Time Management Tips for the USMLE Exam
“If only I had more time,” is a common lament of students as they walk out of the USMLE. The simple fact is the USMLE is a timed test and time matters. No, time by itself does not determine your score. But the time limits that govern each exam could restrict your potential and lower your score.
Making the most of every minute requires efficiency. Here are three tips to help you get the most out of your limited time:
- Practice a question routine. Learn and practice a question answering routine before you take your exam. Develop a set behavioral routine in which you do the same steps with each and every question you encounter to reduce wasted effort. A practiced habit for answering questions will free you from focusing process and allow you more time to mentally absorb the question and think though the content issues you encounter. A practiced question routine means more questions covered in less time.
- Spend the bulk of your time on the question stem. As you consider each question, spend the most time on the question stem where it will do you the most good. Each question can be seen as having two parts. The question stem, which presents material in a clinical case format, and the options, which list the available answer choices along with a corresponding letter. A good rule of thumb is that 75% of your time on any question should be spent reading and thinking about the question stem, and only 25% should be spent on the options. The key to each question in the question stem. Read it carefully, but only read it once. You do not have time to read the long question stems on the USMLE twice. Then, when you turn to the options, be decisive and make your choice.
- Make yourself choose faster. If you find yourself chronically short of time, the best solution is to train yourself to choose faster. Do not short change your time reading the question stem. You need time to take in the information provided and to gather the clues provided. The way to gain more time for yourself is to make yourself pull the trigger, force yourself to make a choice as soon as you can. Research suggests that the time we spend on the question options can be divided into two parts. The first part we spend considering our choices and actually making our decision. The second part of the time we spend reconsidering, double checking, and doing other things to try to make ourselves more comfortable with the choice that we have really already made. This search for comfort does not improve answer, but simply wastes time. At this stage we are not seeking a better decision, rather we are feverishly trying to feel good about the decision we have already made. Train yourself to give up this search for comfort. Make your decision, live with it and move on!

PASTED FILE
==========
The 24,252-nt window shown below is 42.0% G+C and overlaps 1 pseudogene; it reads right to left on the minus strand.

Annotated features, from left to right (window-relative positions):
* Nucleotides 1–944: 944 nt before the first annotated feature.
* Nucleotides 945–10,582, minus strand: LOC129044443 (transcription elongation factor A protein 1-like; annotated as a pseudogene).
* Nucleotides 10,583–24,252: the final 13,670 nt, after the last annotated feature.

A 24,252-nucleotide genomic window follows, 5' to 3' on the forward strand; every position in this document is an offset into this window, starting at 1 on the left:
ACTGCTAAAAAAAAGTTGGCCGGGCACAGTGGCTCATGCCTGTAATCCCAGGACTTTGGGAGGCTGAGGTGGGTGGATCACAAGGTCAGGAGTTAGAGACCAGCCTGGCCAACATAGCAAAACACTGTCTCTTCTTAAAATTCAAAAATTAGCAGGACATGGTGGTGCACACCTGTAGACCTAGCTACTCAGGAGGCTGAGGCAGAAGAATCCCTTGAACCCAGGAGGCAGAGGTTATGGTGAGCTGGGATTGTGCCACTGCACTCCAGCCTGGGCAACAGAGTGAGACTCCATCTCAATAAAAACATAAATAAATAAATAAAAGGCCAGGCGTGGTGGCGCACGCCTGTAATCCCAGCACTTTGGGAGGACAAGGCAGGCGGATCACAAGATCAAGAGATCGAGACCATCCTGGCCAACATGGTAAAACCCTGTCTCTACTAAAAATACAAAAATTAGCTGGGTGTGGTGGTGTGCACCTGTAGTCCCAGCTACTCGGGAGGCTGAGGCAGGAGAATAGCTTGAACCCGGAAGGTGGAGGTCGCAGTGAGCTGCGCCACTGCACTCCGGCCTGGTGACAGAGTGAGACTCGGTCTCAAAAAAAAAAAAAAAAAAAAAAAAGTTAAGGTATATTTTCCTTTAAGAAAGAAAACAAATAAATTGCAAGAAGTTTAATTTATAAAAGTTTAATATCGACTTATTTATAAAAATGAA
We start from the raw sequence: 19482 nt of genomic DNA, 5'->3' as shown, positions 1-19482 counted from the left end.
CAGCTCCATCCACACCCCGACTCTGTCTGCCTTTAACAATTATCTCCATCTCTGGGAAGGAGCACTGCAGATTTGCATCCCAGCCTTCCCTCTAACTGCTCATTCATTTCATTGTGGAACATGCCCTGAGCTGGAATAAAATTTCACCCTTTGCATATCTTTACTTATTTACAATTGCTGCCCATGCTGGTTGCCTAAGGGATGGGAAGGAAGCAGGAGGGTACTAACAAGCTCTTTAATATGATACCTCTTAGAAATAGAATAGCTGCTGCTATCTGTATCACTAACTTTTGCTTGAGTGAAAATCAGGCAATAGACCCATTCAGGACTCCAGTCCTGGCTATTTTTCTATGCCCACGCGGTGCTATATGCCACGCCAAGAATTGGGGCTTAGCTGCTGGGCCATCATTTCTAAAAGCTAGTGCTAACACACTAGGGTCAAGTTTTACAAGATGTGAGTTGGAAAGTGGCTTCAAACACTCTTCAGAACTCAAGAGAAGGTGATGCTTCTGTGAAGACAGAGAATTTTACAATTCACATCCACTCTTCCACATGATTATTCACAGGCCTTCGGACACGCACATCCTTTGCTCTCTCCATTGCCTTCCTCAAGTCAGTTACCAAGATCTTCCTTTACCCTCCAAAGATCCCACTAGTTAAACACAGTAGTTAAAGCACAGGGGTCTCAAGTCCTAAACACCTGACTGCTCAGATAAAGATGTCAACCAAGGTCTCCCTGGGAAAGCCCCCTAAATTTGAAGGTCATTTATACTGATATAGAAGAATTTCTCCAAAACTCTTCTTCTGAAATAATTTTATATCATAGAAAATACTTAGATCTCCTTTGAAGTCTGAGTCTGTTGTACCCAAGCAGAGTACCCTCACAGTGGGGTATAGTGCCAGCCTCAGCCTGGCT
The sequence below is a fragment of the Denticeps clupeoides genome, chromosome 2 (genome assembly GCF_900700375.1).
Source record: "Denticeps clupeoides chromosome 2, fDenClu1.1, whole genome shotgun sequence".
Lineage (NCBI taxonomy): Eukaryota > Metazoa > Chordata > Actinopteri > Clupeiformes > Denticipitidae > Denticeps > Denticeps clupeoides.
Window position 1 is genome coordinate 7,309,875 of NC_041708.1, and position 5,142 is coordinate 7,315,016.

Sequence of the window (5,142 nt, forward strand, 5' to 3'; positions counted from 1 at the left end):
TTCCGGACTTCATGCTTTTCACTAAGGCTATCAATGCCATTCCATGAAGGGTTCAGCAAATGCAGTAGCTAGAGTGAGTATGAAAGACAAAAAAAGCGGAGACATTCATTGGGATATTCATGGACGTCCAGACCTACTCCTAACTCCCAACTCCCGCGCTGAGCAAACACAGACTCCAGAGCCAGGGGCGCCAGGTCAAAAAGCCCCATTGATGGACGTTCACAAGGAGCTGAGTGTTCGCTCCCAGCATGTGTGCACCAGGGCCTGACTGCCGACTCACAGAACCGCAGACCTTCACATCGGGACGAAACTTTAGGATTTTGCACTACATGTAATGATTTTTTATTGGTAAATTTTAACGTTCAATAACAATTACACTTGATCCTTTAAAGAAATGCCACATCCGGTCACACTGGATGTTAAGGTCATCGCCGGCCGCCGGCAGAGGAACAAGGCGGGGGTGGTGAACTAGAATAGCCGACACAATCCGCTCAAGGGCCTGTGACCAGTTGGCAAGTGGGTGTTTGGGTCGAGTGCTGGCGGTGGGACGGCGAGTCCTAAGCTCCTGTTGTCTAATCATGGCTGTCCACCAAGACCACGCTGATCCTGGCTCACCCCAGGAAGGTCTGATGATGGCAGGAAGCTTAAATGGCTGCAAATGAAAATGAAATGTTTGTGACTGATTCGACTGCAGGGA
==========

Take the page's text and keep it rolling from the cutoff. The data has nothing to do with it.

How do you learn to deal with the distraction that time limits induce? The most basic solution is to make sure you do all of your practice questions under time constraints so you can become accustomed to the feeling of the seconds slipping away. The clock is always running. You can’t stop it! But you can get used to the feel of the time limits and learn to pace yourself accordingly.
Time limits cannot be discarded on the USMLE. They are real, and they matter. But, adequate preparation and practice can convert the terror of time into a simple part of your question answering routine. You cannot slay the beast of time, but you can tame it. The question is simply, who will be the master? Will you learn to control your time, or will time control you? The right choice to this question is clear. By learning to control your time on your exam, you are learning to control your own destiny. And if you do that, then nothing, not even the pressure of time will keep you from achieving the success that you deserve.